The Transaction Committee’s good faith. The Block plaintiff acknowledged that the Committee asked “many questions throughout the process,” but argued that the problem was that “the answers did not seem to matter.” When asked if senior management supported the deal, the answer was that only Dorsey supported it; when asked whether artists would be bound post-merger, the answer was that they would not; when asked for near- and long-term plans for integrating TIDAL, the answer was that there were none (and that this presented a big risk). However, the court viewed the plaintiff’s argument as effectively asking the court “to presume bad faith based on the merits of the deal alone.” The court observed that the plaintiff did not allege that the Committee lacked a business reason for wanting to acquire, nor that any of the Committee members were beholden to Dorsey in any way. Also, the plaintiff acknowledged that the Committee “did not sit idly by while Dorsey presented”—rather, the Committee asked “many appropriate questions,” asked follow-up questions, and received more than twenty single-spaced slides providing management’s detailed answers to these questions. The court also noted that, over the course of the negotiations, “the purchase price dropped considerably.” On these facts, the court concluded that the Committee’s actions more closely resembled those in McElrath than in Disney or Harris.
Observations. We would note two factors that would tend to support a view that the decision may not have been a “terrible business decision” when made. First, Dorsey, who currently owns roughly 10% of Block, likely had a very large personal financial stake in the acquisition—which would seem to indicate that, although he may have been motivated in part by his friendship with Carter, he likely believed that the acquisition was in the best interests of Block and its stockholders. Second, as the court briefly noted, the purchase price dropped considerably over the course of the negotiations. Specifically, during the summer of 2020 (before the Block board process with respect to a transaction was underway), Dorsey had sent a letter of intent to TIDAL proposing an acquisition of the company for $555 million. In October 2020, management reduced its total enterprise valuation of TIDAL to $490 million; in January 2021, management reduced it to $350; and, in November 2021, Block disclosed in its public filings that, after adjustments, it ultimately paid $237.3 million for a stake of 86.23%, implying an enterprise valuation of about $275 million. The price decreases appear to suggest that TIDAL’s problems and the deal risks were being taken into account.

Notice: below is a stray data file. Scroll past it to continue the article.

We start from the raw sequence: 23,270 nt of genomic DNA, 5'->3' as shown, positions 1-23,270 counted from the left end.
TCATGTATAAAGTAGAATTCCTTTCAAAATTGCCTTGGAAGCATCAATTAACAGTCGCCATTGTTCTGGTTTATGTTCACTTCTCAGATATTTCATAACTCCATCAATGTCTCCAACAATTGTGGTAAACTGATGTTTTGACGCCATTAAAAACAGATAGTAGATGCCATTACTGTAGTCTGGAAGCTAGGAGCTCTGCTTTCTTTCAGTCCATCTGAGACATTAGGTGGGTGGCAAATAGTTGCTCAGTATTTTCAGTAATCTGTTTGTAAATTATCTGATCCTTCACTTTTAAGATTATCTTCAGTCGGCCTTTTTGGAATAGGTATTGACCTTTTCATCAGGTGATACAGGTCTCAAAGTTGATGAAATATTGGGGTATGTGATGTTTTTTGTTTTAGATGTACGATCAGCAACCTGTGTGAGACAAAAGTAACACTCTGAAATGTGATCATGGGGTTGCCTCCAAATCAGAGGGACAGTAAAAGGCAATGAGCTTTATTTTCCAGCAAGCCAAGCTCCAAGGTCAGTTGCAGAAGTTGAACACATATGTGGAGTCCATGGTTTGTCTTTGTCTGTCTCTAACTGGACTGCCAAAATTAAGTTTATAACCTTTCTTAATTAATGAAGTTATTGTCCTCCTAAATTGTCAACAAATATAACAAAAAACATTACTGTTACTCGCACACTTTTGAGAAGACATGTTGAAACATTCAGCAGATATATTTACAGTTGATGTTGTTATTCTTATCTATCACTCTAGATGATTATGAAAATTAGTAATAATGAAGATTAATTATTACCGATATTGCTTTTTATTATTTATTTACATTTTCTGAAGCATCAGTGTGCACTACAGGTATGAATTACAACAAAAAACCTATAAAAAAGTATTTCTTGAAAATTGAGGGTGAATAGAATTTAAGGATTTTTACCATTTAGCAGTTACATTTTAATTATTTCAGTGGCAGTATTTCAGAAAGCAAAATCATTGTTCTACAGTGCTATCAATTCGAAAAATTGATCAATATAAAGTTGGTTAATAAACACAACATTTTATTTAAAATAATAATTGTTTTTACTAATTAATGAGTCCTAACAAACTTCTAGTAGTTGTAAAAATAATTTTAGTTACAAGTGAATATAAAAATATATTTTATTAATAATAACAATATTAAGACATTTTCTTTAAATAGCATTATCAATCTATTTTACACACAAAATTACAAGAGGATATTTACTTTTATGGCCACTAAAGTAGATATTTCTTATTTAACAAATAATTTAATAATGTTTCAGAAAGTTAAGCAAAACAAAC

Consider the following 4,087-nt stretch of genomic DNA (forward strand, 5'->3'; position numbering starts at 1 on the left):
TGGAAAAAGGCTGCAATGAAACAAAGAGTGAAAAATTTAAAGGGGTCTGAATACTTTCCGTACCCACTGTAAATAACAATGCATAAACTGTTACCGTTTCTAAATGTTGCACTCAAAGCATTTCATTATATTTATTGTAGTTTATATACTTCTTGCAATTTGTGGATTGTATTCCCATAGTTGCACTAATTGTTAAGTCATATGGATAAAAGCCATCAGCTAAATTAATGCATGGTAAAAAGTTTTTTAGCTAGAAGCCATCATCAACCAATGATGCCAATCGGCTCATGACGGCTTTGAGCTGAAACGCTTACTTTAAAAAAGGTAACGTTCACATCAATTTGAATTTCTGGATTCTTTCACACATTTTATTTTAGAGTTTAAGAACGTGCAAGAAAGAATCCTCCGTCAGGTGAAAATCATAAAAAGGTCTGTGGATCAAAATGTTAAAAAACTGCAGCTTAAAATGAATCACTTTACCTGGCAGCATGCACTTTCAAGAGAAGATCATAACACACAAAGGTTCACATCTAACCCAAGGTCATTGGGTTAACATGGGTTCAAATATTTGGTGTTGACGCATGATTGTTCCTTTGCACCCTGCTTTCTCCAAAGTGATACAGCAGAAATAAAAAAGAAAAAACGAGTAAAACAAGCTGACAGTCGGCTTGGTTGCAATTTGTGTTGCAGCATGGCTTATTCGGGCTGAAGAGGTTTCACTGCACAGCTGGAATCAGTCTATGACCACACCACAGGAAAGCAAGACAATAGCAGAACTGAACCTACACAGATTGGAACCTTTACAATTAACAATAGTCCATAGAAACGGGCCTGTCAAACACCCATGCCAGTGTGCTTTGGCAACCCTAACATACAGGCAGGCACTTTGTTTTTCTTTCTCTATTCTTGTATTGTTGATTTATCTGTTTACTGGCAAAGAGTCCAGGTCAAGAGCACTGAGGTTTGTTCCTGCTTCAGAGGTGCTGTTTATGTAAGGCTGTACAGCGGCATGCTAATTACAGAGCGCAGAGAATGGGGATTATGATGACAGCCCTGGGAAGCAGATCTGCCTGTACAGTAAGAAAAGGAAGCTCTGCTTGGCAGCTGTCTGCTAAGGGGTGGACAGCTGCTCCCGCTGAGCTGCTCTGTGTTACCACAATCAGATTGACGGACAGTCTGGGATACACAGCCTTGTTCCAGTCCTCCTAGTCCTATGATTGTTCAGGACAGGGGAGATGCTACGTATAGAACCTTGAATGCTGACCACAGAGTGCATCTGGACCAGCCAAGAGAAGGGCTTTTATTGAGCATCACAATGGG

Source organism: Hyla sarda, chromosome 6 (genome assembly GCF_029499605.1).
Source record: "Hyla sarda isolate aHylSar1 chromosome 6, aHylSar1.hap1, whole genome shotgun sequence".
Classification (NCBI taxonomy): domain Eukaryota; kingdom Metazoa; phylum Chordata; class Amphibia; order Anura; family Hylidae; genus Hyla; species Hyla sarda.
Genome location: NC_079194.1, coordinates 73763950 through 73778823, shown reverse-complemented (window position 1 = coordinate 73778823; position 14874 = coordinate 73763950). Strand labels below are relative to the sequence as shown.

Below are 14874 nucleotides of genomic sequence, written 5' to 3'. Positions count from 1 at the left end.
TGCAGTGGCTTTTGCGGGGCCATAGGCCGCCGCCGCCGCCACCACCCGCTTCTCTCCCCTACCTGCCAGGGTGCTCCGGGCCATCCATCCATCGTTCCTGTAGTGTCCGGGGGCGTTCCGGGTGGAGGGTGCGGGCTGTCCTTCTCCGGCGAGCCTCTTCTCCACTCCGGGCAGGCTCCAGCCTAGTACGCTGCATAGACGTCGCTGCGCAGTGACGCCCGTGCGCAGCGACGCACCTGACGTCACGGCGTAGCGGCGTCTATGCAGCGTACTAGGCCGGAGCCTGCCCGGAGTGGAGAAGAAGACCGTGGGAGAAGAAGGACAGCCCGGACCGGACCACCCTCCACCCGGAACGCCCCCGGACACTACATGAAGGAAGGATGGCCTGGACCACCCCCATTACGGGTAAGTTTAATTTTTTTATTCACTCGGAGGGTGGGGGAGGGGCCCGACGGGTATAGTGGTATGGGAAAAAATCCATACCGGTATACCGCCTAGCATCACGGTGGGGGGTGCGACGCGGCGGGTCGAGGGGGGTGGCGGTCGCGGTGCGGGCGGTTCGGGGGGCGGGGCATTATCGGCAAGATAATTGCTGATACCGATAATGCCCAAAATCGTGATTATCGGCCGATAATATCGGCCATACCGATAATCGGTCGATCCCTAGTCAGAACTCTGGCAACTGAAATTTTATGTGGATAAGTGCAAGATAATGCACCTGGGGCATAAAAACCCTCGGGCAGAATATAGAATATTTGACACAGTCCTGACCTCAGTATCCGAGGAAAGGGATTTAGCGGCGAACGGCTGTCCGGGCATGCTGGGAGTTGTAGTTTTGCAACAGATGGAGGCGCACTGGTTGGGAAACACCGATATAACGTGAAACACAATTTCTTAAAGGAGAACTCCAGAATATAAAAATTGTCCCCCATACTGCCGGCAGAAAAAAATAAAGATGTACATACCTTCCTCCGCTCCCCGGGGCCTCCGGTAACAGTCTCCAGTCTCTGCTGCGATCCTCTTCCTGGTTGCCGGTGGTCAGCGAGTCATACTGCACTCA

- Boards and special committees. A board or special committee cannot essentially do almost nothing or adopt an “ostrich-like” approach. Block serves as a reminder that a board or special committee should: carefully evaluate a transaction (as well as alternatives, including no transaction) before approving it; meet an appropriate number of times for an appropriate length of time; receive a presentation from management (and, if appropriate, others) that summarizes all material aspects of the transaction; ask questions of management (and, if appropriate, others), including follow-up questions; consider the responses it receives to its questions; and understand, and be able to articulate, the business rationale for the transaction. Further, a board should establish a careful record (for example, in minutes of meetings) reflecting its deliberations and actions in connection with the transaction. Additional protection for a board or committee is afforded by the engagement of independent and experienced advisors and obtaining a fairness opinion.
- Management. The decision serves as a reminder that management should: not engage in discussions with a target except as authorized by the board; report to the board material contacts with the target and other material developments in the process; provide appropriate information to the board about the target and the transaction; respond in reasonable detail to the board’s questions; and not consider a transaction as a fait accompli while the process is ongoing.